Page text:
The state capital is a grand, "civilized city of Victorian architecture, muscular skyscrapers, city parks and anachronistic but charming trams. It's built on the edge of the sluggish Yarra River and the shores of Port Phillip Bay. Devoid of defining geographic or architectural landmarks," Melbourne has traditionally been characterized by its people, its multicultural restaurants, its passion for sport and its reputation as a center of cultural excellence. "Melbourne is by no means inundated with natural attractions," but it can be a pleasing city to explore.
Highlights include the Parliament House, St Paul's Cathedral, Chinatown, the Botanic Gardens, and the National Gallery of Victoria. Inner city excursions to black-is-the-new-black Fitzroy, the frighteningly trendy beachside suburb of St Kilda, and the Vietnamese section of Richmond are equally rewarding experiences.
The Great Ocean Road
This route along the south-western coast of Victoria is one of the most spectacular coastal drives in the world. It winds around ragged cliffs, windswept beaches and tall bluffs, passing through lush rainforest and towering eucalypt's. The most outstanding section is the Port Campbell National Park, which features an amazing collection of limestone sculptures, including the Twelve Apostles, London Bridge and Loch Ard Gorge. The other highlight is the section through the forests of the Otways Ranges, between Apollo Bay and Lorne. The best towns along the coast are the resort town of Lorne and the quaint, historic Port Fairy, west of Warrnambool. The road officially starts at Torquay and ends at Warrnambool, but the road follows the coast to Portland Limestone cliff formations along the Great Ocean Road
This fertile undulating region east of Melbourne, is a mixture of scenic beauty and heavy industry. If you avoid the towns of the Latrobe Valley, which form Victoria's industrial heartland, then you're in for a treat of forests, mountain ranges, dairy farms, coastal scenery and pockets of rainforest. Gippsland is an undeveloped tourist region and all the better for it. The Grand Ridge Rd., a narrow country lane which runs along the ridge of the Strzelecki Ranges is one of the most spectacular drives in the state. The gourmet trail in west Gippsland has abundant fruit and berry orchards, cheese factories and trout farms. In the north of the region, Walhalla is probably the state's most idyllic former goldmining town.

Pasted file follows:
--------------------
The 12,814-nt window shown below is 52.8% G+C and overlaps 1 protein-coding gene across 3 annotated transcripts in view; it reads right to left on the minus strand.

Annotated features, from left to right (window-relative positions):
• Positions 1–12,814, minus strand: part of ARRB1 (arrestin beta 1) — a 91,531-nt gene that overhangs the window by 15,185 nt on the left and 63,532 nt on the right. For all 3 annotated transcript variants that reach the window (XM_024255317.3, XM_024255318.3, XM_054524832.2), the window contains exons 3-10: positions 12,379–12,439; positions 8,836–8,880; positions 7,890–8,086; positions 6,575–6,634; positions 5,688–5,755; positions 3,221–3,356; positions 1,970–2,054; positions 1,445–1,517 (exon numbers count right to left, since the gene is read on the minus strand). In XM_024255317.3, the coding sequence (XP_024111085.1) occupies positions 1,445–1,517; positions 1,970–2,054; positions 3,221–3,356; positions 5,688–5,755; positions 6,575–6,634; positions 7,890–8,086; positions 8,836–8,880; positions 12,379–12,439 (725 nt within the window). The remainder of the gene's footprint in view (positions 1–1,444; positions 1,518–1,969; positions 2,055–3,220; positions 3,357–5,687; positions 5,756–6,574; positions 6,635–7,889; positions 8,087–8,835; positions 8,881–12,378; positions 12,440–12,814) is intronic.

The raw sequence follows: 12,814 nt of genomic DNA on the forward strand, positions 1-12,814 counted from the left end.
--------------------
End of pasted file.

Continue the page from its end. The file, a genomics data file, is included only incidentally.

Wilsons Prom's superb bushwalking, dramatic coastal scenery, beautiful beaches and abundant wildlife have made it one of the most popular national parks in Australia. The `Prom' protrudes from southern Gippsland into the Bass Strait. There is only one access road, which leads from the town of Foster to the camping ground at Tidal River. Highlights include the walks to Mt Oberon, Squeaky Beach and Sealers Cove.
Ballarat & the Goldfields
Ballarat, Victoria's largest former goldmining town, is a thriving regional centre, with a grand main street lined with impressive Victorian buildings belying the wealth once generated from the rich quartz reefs in the region. The main tourist attraction is the theme park reconstruction of the Sovereign Hill goldmining township, and the towns historical connections with the Eureka Stockade Rebellion. However, it also has one of the oldest and best provincial fine art galleries in the country, an excellent lakeside botanic garden, and a monumental tree-lined Avenue of Honour, which provides a dramatic entrance to the town from the north-west Bendigo is the next largest former goldmining centre, and retains some of the reminders of the thousands of Chinese diggers who worked in the goldfields. Maldon, Castlemaine, Clunes and Talbot are the best old goldmining towns to visit - the latter is already resembling a ghost town. The former goldmining towns of Daylesford and Hepburn Springs have reinvented themselves as spa centres and thrive on weekend visitors from Melbourne.
Off The Beaten Track
The Snowy River, Croajingolong, Errinundra and Coopracambra national parks in the Wilderness Coast area of eastern Gippsland are four of the state's most spectacular and remote national parks. Much of this area of Victoria has never been cleared for agriculture, although controversial logging still takes place. Landscapes range from temperate rainforests to alpine gorges and unspoilt beaches and inlets. Activities include bushwalking, canoeing and river-rafting. The nearest sizeable town to the four parks is Orbost. Mallacoota is a peaceful fishing and boating resort in the middle of Croajingolong. The Big Desert Wilderness in the Wimmera is aptly, if not very imaginatively, named. The area is mostly sand dunes, red sandstone ridges, and mallee heath and scrub. There are no roads, no tracks, no facilities and no water. Visitors have to walk in, carry all their food and water requirements and be handy with a map and compass. Part of the grandeur of the area is that its remoteness and infertility have left it virtually untouched by white Australians. Nhill and Murrayville are the closest communities.